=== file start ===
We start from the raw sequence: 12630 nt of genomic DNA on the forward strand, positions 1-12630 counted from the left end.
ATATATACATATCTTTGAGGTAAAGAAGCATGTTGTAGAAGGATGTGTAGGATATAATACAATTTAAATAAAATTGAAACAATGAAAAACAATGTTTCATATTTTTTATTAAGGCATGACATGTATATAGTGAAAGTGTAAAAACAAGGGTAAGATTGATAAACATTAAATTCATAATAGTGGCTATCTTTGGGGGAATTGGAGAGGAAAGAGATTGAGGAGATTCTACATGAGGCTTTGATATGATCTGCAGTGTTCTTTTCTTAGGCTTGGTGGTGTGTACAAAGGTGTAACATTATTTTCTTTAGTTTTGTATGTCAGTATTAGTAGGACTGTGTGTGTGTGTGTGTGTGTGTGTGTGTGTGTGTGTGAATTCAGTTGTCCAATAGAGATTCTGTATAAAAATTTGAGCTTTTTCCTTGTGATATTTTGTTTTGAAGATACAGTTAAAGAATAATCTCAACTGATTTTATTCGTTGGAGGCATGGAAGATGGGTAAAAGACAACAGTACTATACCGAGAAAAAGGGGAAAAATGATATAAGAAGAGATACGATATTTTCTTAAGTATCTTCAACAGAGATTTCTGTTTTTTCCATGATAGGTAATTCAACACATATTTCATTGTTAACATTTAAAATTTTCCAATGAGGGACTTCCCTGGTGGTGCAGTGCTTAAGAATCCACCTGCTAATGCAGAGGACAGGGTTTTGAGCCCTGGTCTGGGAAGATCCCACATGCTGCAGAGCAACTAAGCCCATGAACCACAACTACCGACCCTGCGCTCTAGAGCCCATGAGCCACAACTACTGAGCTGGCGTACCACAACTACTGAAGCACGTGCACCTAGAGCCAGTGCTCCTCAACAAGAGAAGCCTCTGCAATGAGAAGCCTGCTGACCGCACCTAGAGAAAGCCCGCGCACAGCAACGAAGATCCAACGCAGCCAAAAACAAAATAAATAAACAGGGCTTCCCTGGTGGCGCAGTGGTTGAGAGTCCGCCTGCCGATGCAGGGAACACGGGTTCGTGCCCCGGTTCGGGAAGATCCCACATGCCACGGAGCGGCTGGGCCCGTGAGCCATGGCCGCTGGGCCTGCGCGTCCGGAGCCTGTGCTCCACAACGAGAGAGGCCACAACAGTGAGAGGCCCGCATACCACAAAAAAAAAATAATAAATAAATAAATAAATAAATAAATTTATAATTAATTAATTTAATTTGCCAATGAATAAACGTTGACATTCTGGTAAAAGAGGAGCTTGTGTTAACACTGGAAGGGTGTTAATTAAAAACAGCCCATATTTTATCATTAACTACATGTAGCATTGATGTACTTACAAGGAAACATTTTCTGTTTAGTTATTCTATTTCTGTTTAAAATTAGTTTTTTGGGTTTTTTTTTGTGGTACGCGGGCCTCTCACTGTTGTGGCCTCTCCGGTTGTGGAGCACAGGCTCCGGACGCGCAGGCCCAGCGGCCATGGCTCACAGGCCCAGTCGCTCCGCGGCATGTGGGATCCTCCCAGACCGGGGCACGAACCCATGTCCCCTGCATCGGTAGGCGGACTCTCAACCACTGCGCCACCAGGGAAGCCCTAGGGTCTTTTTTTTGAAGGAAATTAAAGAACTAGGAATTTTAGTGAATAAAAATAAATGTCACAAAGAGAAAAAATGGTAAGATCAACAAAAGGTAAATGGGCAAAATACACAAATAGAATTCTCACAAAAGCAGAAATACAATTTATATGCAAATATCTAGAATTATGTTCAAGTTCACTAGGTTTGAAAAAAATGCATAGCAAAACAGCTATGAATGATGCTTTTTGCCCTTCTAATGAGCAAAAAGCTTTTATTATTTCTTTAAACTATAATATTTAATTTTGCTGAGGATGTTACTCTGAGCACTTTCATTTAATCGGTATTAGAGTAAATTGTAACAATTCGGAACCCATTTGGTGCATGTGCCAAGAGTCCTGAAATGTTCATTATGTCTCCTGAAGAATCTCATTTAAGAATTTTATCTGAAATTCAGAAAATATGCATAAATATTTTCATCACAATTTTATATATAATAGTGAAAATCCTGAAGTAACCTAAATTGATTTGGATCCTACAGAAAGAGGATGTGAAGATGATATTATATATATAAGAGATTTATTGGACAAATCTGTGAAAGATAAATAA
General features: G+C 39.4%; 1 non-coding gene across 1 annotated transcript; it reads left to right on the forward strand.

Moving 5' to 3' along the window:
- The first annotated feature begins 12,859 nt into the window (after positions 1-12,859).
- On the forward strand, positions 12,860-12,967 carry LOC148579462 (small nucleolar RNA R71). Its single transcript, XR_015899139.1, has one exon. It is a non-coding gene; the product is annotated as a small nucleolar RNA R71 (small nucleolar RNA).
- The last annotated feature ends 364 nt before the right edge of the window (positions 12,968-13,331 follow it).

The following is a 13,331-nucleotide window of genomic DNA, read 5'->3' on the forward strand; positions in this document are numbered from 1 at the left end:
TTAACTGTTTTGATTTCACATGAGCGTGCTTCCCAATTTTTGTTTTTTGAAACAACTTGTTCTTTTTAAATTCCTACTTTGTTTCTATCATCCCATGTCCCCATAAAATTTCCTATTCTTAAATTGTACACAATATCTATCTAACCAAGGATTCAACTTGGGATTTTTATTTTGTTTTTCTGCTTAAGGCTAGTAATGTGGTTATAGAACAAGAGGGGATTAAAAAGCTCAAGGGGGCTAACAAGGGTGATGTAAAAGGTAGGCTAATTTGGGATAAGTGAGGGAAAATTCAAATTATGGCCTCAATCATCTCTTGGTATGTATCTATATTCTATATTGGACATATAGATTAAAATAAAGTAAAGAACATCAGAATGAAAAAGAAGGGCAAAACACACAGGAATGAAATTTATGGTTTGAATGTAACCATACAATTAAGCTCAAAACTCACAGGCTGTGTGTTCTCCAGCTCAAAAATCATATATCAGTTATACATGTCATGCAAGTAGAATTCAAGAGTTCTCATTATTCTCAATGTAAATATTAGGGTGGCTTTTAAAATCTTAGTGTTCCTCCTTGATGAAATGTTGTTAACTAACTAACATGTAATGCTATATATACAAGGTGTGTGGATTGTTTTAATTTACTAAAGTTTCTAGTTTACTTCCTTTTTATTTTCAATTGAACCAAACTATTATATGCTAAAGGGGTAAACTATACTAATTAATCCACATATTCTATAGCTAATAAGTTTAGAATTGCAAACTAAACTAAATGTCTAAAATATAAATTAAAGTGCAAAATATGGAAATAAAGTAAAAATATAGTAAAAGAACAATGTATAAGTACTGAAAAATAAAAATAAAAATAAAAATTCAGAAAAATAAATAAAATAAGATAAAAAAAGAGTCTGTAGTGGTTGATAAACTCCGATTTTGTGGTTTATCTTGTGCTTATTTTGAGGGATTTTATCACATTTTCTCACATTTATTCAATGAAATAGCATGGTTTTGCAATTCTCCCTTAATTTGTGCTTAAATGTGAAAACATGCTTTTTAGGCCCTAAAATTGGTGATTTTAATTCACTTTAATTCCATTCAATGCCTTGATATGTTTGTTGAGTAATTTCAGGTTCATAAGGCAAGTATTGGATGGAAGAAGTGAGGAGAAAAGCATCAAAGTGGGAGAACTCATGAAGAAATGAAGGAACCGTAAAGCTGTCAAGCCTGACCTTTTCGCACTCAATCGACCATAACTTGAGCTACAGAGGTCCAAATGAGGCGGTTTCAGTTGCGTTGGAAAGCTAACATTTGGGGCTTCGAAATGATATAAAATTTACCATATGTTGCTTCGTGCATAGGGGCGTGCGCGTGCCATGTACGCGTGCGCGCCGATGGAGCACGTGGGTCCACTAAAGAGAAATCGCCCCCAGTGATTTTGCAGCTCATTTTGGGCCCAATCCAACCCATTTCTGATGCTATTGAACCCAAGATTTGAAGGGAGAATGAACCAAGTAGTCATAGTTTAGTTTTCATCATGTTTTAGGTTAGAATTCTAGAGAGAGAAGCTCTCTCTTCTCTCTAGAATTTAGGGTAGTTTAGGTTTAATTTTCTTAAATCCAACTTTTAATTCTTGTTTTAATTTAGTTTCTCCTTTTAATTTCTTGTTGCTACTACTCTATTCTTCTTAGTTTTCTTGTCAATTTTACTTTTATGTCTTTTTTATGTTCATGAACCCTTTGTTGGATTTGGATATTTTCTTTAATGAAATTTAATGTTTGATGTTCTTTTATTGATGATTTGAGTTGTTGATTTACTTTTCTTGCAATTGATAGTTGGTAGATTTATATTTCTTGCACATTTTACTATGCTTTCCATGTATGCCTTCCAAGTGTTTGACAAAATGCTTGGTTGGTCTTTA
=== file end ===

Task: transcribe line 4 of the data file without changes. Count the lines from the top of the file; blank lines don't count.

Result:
Moving 5' to 3' along the window: